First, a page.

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As climate change redefines the landscape of high mountain environments, so changes the scope – and its limitations – of summertime mountaineering in the Alps.

While sunnier weather and warmer temperatures lead to a rise in certain nature-based tourism, such as visiting natural parks and camping, they are causing the crysophere to melt, leading to more frequent and intense gravitational processes (such as rockfall), creating an increasingly dangerous setting for mountaineers.

Identifying and conserving ecosystems in protected area networks are top priorities for the conservation science community. The macroscale global ecoregions maps commonly in use today describe large ecologically meaningful areas, but not distinct localized ecosystems at the occurrence (patch) level, potentially leaving ecosystems at risk of being left out of conservation efforts.

The International Symposium of Mountain Studies – taking place at the 34th International Geographical Congress – is accepting abstract submissions until 13th January, 2020.

At the upcoming 34th International Geography Congress to be held at the University of Istanbul, Turkey, August 17-21, 2020, the IGU Commission of Mountain Studies has organized its International Symposium of Mountain Studies that is open for submission of abstracts until 13th January, 2020. 

Climate change poses a major threat to the survival of alpine mammals living in fragmented habitats with poor dispersal abilities. Among these important prey species, pikas are considered especially vulnerable to rising temperatures that would impede their surface activity and dispersal. 

This article investigates how climatic regimes influence the niche of the Royle’s pika (Ochotona roylei), and which climatic drivers and change trajectories may threaten the species’ future sustenance, thereby prioritizing areas for future conservation of this species across its distribution range.  

This review presents research evidence of climate change and anthropogenic impacts on the slopes of Mt. Kilimanjaro and its implications on water, food and energy production (WFE nexus).

While there exist divided scholarly opinions on the impacts of climate change on the Mt. Kilimanjaro glacier, consistent decreases in precipitation amounts are evident throughout the existing literature. 

Andean forests decreased in area over the past decade, and communities throughout the Andes are experiencing environmental degradation and soil fertility loss. But amid deforestation, forests returned to some Andean regions, producing local ‘forest transitions’, or net increases in forest cover.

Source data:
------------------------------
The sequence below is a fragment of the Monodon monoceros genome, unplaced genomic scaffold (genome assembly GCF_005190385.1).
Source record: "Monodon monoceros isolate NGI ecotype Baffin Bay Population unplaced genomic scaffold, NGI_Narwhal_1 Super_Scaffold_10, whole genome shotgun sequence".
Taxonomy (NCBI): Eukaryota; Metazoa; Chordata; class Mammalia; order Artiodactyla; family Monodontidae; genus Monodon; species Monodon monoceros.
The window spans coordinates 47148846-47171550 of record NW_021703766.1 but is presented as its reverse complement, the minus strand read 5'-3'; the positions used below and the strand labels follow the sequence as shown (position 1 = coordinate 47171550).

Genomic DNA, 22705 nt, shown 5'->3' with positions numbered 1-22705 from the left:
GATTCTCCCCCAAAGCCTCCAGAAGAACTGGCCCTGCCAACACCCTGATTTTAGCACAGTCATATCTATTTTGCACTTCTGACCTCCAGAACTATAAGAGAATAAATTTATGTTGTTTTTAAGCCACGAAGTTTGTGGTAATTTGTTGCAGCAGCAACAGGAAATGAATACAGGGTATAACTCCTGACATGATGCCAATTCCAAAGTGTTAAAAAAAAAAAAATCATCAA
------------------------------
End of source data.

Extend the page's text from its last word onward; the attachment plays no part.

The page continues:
The mechanisms that drive these local transitions – often in part the actions of residents – are still little studied, but hold key information for creating successful forest and landscape restoration interventions.

After almost 15 years as MRI Chair, Professor Rolf Weingartner is taking a step back to concentrate on other projects. Looking back at his time at the helm, Weingartner talks us through the evolution of the MRI over the years, its key achievements, and where he hopes the MRI will head in future.

What made you want to get involved with the MRI?

Since the start of my career, one of my focal points has been on Swiss hydrology – and as soon as you combine hydrology and Switzerland it is obvious that mountains become involved. They are the water towers of Switzerland, and indeed of Europe! And mountains and mountain hydrology have become increasingly important over the years because of climate change and its impact on the cryosphere; mountains are strongly affected, with their retreating glaciers, melting permafrost, changing snow cover, and so on. So this combination felt like a natural fit for the MRI.

Guest-edited by MRI Executive Director Carolina Adler, this issue of the journal Mountain Research and Development contributes to the literature being assessed for the IPCC’s Sixth Assessment Report – and particularly its cross-chapter paper on mountains.

When the Intergovernmental Panel on Climate Change (IPCC) Working Group II contribution to the Sixth Assessment Report (AR6, due in 2021) was being scoped, a number of stakeholders with a mountain focus from research, government, policy, and development communities highlighted the importance of mountains in global assessments such as those conducted by the IPCC. This ultimately led to the approval of a cross-chapter paper on mountains. The articles in this issue of Mountain Research and Development (MRD) contribute to the body of literature that is being assessed by the IPCC in AR6, integrating mountain contexts and issues into the climate change adaptation debate.

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